Suffering From Stress? Recognise The Signs

Suffering From Stress? Recognise The Signs

Modern life seems to be designed to stress us out. Work, family, finances, health, politics, the list is endless.  If you’re suffering from stress recognising the signs is essential.

Our stress response is a natural reaction to various situations.  In evolutionary terms, it has kept up alive by activating our ‘fight or flight’ response, readying our body for action by increasing our heart rate and raising our blood pressure. 

People deal with stress in different ways.  Sometimes we don’t even realise we’re struggling.  Too much stress, for too long, can wreak havoc on our mental and physical health, which is why it’s important to recognize the signs and act early.

You Can’t Get Through The Day Without Something

Some people don’t feel their day has started until they’ve had their hit of coffee, or like to wind down after a week at work with a drink or two. That’s fairly common, but if you’re finding yourself relying on recreational drugs, food or alcohol to get you through each day, then you need to address the situation before it really gets out of hand. 

Help is available if you’re looking to do an alcohol detox or curb your unhealthy eating habits.  Make an appointment with your GP and they will be able to refer you for specialist treatment. 

Suffering From Stress: Mood & Behavioural Changes

One of the first things you’ll likely notice is a change in your emotions.  Sometimes you might brush these off or put them down to having a bad day/week. If you find yourself making excuses for your emotions or moods quite often, then this is a sign of stress. It can manifest in a number of ways:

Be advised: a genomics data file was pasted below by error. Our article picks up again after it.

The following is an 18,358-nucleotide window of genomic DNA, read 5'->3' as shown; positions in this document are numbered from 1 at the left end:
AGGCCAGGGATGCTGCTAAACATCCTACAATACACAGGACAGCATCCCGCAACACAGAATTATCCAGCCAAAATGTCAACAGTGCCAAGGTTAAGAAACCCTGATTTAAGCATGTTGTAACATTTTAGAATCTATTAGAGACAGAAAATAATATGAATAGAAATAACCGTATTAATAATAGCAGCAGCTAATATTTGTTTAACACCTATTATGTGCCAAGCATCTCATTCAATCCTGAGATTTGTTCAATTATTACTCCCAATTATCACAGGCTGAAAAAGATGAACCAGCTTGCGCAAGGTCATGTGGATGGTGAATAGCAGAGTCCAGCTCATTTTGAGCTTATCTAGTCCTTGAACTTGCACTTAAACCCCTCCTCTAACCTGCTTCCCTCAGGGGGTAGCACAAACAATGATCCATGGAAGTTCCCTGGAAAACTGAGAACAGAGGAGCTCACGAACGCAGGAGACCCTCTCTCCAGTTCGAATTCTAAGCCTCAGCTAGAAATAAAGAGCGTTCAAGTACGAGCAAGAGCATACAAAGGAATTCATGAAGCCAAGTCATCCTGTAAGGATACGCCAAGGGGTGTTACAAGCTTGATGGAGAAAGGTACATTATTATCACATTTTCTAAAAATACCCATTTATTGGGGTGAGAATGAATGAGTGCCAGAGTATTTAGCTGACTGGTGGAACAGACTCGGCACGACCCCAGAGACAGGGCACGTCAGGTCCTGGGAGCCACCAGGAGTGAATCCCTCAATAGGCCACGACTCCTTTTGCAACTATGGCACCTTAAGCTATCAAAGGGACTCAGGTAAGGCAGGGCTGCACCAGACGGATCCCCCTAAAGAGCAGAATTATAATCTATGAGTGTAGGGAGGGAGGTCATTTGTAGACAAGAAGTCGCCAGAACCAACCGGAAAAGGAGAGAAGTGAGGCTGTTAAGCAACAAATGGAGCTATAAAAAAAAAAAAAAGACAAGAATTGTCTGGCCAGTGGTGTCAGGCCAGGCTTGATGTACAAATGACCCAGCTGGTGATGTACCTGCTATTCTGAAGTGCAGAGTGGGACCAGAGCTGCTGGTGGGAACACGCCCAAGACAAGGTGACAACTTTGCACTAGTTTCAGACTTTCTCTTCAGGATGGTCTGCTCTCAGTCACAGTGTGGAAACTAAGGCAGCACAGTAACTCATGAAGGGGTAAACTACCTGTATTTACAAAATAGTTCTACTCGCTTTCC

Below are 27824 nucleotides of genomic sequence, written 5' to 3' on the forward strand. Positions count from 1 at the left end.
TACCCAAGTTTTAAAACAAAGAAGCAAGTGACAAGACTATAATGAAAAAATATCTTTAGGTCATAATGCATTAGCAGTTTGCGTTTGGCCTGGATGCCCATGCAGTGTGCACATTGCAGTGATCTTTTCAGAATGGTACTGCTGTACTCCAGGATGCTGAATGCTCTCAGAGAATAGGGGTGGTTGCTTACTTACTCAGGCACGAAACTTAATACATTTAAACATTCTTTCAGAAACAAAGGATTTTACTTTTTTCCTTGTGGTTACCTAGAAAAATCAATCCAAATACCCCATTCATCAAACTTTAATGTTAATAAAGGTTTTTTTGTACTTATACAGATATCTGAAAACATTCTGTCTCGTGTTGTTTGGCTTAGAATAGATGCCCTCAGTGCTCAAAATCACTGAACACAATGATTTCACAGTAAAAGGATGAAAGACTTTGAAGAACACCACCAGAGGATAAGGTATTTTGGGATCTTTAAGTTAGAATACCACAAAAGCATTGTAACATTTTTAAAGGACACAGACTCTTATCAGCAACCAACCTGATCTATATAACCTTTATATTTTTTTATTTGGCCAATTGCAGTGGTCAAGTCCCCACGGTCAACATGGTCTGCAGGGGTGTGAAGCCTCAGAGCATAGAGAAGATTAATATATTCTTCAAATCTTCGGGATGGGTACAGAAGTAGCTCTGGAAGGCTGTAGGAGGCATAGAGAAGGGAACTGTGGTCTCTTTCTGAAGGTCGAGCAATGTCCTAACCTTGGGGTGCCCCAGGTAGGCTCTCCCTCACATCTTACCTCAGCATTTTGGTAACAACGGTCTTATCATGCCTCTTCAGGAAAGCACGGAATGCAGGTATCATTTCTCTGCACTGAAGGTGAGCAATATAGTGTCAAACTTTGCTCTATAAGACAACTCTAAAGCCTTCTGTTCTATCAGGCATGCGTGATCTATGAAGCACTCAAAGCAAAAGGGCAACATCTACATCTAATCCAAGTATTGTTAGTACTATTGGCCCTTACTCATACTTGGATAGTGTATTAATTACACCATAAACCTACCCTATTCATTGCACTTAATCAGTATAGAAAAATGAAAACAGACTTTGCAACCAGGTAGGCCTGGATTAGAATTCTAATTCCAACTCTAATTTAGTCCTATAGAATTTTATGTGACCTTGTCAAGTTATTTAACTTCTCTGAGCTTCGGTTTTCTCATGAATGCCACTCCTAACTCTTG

• Feeling overwhelmed all the time
  • Moody, angry and easily agitated
  • Tearfulness
  • Low self-esteem
  • Little interest in your usual hobbies
  • Avoiding contact with others
  • Lack of interest in sex
  • Constantly worrying about things
  • Forgetfulness
  • Being overly pessimistic (unless you’re a natural “glass half empty” person)

Physical Symptoms Of Stress

The mind and body are inextricably linked and because of this, stress can have a huge effect on your overall health.  

  • Insomnia
  • Weight gain 
  • Low energy
  • Frequent colds or bugs
  • Aching muscles
  • Digestive issues – constipation, diarrhoea, indigestion
  • Chest pain
  • Shaking 
  • Headaches
  • Depression
  • High blood pressure (leading to serious heart problems)
  • Obesity 
  • Skin conditions (acne, psoriasis, eczema)

How To Get Help When Suffering From Stress

Depending on why you’re stressed, there are a number of ways to reduce and deal with the amount of stress in your life.  In all circumstances, a good standard of self-care and quality time to yourself and maintaining a balanced diet and exercise plan,  can work wonders, and make you more resilient to everyday stressful events.  

However, if you’re suffering for a number of the symptoms above, feeling helpless and can’t see a way out of the situation, you need to visit your GP in the first instance, they will be able to help refer you to any necessary therapy or help groups while also helping treat any of the physical symptoms you are experiencing. 

You can also visit the NHS website for information on dealing with stress.